Tuesday, March 27, 2012

Something’s gone so terribly wrong here in Pleasantville

The house being full of estate agents particulars and over-excited uncles, I took myself off to Baltica. But before I’d managed even a sip of cordial, a rose-silk suited Uncle Adultery was lowering himself into the chair opposite me and ordering a latte. “Saw you through the window Niecey!” he exclaimed, and, closing my magazine, he placed six houses in front of me. Not the actual houses, obviously, that would be silly, but their paper representatives. I groaned quietly. I didn’t want to be unhelpful, but to be fair to me, I had spent ALL WEEKEND looking at descriptions of well-appointed kitchens and gardens with potential. I just wanted a teensy break, a chance to read about Cheryl Cole’s latest heartbreak and find out why Kerry Katona’s taking it slowly this time. But instead, once again, here I was perusing granite worktops, dual aspects, and mainly laid to lawns (or ‘manly’ laid to lawn as one of them said confusingly, making me think wistfully of Sean Bean playing Lady Chatterley’s lover).

Ever since Emmanuelle astonishingly agreed to Uncle’s proposal to relocate to Lewes, he’d been in a house buying frenzy, trying to exchange contracts before she woke from her trance and remembered that she hated it here. Poor Uncle. Even his eyes were semi-detached with lack of sleep. But still, it was a bit much to lose my precious Heat-reading time to yet more large bay windows and picture rails. I waited until he nodded off in the middle of an anxious monologue about Grade II listings, then I dashed out. Where could I hide? As I dithered on the corner of Station Street, eyes darting about like a hunted deer’s, Grange Girl walked up and said, “What gives, Bambi?” I hurriedly explained, and she seized my arm and steered me into Fisher Street so abruptly we left Road Runner-esque scorch marks on the pavement.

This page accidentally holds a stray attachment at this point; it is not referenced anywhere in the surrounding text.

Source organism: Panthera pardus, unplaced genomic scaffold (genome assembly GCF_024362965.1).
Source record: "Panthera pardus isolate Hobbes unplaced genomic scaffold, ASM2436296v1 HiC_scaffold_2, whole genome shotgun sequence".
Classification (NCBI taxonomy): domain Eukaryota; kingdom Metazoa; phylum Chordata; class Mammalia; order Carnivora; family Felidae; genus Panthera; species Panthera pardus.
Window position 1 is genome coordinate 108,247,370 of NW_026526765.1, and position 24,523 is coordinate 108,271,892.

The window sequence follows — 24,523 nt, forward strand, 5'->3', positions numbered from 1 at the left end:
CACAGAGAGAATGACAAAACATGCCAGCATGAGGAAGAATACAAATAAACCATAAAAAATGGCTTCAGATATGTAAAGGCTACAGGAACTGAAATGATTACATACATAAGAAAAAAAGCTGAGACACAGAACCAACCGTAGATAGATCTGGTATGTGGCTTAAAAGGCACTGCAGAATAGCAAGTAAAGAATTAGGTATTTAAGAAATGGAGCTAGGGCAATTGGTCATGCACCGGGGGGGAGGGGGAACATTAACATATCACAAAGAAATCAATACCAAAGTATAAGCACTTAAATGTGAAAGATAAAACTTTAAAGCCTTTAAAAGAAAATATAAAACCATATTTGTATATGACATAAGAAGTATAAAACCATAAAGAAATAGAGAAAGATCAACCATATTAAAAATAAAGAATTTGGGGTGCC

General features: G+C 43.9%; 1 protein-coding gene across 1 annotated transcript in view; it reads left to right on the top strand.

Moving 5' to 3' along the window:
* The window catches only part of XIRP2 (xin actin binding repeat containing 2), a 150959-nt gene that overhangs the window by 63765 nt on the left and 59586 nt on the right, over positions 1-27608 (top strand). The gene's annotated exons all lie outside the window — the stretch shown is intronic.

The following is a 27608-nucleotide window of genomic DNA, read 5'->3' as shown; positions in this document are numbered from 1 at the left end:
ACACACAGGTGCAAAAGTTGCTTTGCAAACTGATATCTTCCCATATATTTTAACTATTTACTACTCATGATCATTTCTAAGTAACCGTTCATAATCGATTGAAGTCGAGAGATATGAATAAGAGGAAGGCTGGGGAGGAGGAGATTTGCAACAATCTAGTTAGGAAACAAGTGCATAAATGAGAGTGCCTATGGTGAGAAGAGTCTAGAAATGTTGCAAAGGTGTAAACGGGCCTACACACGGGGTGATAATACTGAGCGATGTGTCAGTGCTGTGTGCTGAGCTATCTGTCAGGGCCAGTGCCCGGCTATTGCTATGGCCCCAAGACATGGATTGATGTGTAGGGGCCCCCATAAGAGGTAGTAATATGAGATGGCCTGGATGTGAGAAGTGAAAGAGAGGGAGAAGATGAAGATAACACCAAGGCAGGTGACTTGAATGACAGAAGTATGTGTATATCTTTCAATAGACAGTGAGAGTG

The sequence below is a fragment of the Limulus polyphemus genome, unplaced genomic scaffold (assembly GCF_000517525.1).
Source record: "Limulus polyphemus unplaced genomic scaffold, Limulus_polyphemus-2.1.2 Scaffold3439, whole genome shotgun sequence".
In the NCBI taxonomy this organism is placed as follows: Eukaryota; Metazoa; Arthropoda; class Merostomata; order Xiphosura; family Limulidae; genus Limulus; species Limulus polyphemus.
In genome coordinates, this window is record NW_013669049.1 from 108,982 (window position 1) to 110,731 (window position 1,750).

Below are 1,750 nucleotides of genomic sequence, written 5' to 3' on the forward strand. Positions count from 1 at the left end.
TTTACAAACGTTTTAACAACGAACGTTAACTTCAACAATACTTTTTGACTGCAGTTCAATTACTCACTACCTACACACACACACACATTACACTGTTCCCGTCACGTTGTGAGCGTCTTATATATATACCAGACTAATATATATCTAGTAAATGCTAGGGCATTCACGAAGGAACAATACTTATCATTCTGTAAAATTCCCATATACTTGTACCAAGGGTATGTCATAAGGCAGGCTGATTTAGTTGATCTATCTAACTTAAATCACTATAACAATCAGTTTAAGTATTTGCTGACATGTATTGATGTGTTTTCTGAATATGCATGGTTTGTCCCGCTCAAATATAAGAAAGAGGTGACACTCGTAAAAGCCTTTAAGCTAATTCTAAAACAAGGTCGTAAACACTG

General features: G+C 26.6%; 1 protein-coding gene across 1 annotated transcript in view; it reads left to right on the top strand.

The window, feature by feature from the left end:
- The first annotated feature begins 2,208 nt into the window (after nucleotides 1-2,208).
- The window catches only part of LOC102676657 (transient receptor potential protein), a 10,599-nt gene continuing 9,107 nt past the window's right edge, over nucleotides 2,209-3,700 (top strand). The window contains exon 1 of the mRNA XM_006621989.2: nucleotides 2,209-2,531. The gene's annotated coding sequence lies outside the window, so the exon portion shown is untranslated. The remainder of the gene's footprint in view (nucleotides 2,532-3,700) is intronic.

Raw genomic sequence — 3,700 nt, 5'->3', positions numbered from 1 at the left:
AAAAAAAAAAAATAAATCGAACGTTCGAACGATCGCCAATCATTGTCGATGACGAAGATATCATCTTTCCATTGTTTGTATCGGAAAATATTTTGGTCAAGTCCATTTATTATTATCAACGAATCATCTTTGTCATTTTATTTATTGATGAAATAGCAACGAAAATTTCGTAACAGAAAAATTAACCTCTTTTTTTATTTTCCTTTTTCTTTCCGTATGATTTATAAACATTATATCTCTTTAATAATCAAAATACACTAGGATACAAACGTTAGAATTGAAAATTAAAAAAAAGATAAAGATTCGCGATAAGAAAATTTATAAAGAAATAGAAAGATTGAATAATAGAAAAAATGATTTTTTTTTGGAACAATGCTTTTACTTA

“Presumably he doesn’t know about Pleasant Café,” she said, pushing open the door, “because you’ve not been here yet.” Grangey’s brilliant at guilt. I apologised for my remiss-ness and ordered tea and cake all round. Sara behind the counter said she was just taking a carrot cake out of the oven and would we prefer it with icing, or without? I crammed delicious warm cake into my face until my cheeks bulged like Chip ‘n’ Dale’s, and properly relaxed for the first time since Emmanuelle kissed me Frenchly (on both cheeks, I mean), and said Lewes was her kinda place.

Everyone who came in said ‘hello’ to the entire café, like we were in an imaginary American town in the 50s. I turned to Grangey and uttered the fateful words, “It’s charming here, so friendly and just that little bit off the beaten…” when the door pinged open and in bustled Uncle Adultery. “Hello ladies! Followed the scorch marks,” he beamed, adding, “serendipitous really, because I found another estate agents. Look!” and he tipped a hundredweight of Fox & Son’s details onto the table.

Beth Miller, 22nd March 2012. Published in VivaLewes.com. Picture is a detail from a shot by Colin Bell

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